Who is called professional staff?
Professional staff includes audit and article clerks with knowledge of book-keeping and accountancy and who are engaged in on-site audits but excludes typists/stenos/computer operators/ secretaries/subordinate staff, etc. There should be at least one-year continuous association of professional staff with the firm as on the date of empanelment (for PSBs)/ shortlisting (for other Entities) for considering them as professional staff for the purpose.
Independence of Auditors
This is the most hotly discussed topic among the leading auditors of Commercial Banks.
Before opening up our discussion, the information given by RBI deserve a serious and merited observance.
Under item no 6, the above topic is covered by RBI communication which is reproduced below for a discussion to be followed immediately:
“6.1 For Commercial Banks (excluding RRBs) and NBFCs, the Audit Committee of the Board (ACB)/ LMC shall monitor and assess the independence of the auditors and conflict of interest position in terms of relevant regulatory provisions, standards and best practices. Any concerns in this regard may be flagged by the ACB/LMC to the Board of Directors of the Commercial Bank (excluding RRBs)/NBFC and concerned Senior Supervisory Manager (SSM)/Regional Office (RO) of RBI.
For UCBs/remaining NBFCs, the Board of Directors shall monitor and assess the independence of the auditors. Any concerns in this regard may be flagged by the Board of the UCB/NBFC to the concerned SSM/RO of RBI.
6.2 In case of any concern with the Management of the Entities such as non-availability of information/non-cooperation by the Management, which may hamper the audit process, the SCAs/SAs shall approach the Board/ACB/LMC of the Entity, under intimation to the concerned SSM/RO of RBI.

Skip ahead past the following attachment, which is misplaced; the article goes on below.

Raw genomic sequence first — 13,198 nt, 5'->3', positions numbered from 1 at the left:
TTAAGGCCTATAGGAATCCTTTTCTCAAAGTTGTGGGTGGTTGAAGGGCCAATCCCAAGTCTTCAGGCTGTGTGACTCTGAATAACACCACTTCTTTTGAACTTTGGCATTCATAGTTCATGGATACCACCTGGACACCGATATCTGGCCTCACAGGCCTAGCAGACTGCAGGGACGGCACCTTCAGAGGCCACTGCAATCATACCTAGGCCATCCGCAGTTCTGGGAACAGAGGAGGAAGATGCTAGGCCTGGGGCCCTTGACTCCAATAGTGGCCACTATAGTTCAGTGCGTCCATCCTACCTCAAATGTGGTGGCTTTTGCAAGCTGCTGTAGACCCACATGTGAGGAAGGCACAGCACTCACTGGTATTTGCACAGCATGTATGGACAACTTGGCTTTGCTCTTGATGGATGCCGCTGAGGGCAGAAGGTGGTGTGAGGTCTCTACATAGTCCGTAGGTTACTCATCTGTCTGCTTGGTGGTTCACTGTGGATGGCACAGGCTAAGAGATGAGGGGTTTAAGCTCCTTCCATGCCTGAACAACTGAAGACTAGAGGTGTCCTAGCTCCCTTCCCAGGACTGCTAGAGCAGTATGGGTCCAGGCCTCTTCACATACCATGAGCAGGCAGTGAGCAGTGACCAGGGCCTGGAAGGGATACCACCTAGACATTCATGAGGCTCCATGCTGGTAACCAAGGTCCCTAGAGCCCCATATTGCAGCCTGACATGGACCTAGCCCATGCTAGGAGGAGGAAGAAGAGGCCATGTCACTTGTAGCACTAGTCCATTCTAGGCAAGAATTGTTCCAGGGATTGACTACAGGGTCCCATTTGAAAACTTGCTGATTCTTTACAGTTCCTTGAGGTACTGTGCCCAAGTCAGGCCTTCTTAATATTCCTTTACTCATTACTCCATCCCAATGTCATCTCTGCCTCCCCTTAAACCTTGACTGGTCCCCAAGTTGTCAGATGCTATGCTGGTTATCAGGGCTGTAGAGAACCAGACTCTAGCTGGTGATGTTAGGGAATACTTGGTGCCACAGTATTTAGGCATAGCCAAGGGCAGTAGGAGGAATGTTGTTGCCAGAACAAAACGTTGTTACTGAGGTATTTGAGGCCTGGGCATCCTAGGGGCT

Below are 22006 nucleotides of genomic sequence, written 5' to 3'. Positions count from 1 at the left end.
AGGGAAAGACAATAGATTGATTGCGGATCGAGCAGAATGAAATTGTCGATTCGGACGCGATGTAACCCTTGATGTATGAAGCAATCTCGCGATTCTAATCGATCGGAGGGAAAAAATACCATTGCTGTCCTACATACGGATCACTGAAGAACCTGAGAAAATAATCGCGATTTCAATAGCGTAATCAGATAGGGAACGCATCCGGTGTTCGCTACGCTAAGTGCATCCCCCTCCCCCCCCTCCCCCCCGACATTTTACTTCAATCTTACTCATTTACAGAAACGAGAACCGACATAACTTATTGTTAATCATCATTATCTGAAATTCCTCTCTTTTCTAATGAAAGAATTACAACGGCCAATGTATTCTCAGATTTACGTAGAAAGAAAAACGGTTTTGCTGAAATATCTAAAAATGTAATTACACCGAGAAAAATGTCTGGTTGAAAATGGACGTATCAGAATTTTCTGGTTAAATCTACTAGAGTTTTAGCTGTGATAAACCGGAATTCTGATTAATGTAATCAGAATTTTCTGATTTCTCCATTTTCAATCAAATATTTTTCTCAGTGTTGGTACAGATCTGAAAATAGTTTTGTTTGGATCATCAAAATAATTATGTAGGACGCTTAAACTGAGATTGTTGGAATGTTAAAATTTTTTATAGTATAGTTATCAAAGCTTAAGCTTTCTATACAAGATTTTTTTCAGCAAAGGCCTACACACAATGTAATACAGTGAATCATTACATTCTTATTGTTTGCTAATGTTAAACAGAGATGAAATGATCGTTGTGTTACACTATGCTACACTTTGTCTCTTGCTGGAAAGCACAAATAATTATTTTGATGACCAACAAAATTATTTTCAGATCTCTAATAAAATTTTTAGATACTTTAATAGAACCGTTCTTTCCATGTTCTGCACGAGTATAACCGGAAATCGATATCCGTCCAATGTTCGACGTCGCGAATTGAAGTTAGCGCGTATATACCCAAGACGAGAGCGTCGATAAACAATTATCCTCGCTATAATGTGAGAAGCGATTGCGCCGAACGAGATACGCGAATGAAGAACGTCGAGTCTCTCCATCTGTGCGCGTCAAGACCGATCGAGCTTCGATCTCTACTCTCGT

6.3 Concurrent auditors of the Entity should not be considered for appointment as SCAs/SAs of the same Entity. The audit of the Entity and any entity with large exposure6 to the Entity for the same reference year should also be explicitly factored in while assessing independence of the auditor.
6.4 The time gap between any non-audit works (services mentioned at Section 144 of Companies Act, 2013, Internal assignments, special assignments, etc.) by the SCAs/SAs for the Entities or any audit/non-audit works for its group entities should be at least one year, before or after its appointment as SCAs/SAs. However, during the tenure as SCA/SA, an audit firm may provide such services to the concerned Entities which may not normally result in a conflict of interest, and Entities may take their own decision in this regard, in consultation with the Board/ACB/LMC.
6.5 The restrictions as detailed in para 6.3 and 6.4 above, should also apply to an audit firm under the same network of audit firms or any other audit firm having common partners.”
Let us discuss.
6.1 indicates that audit committee shall monitor and assess the independence of the auditors and conflict of interest position in terms of relevant regulatory provisions, standards and best practices. From a study of any balance sheet of any big nationalized bank like Bank of Baroda, Canara Bank or State Bank of India, one hardly finds the actual work done by any audit committee and whether its membership includes any qualified Chartered Accountant who also emerges from independent auditor stream. The CMD also attends this committee and one can presume what type of discussions can take place in the presence of the powerful CMD. Most of the issues related to Audit firms that conduct thorough audit assignments hardly have any say on the working of big public sector banks or private sector banks resulting in massive diversion of funds of fraudulent transactions escaping the attention of top managements of these banks.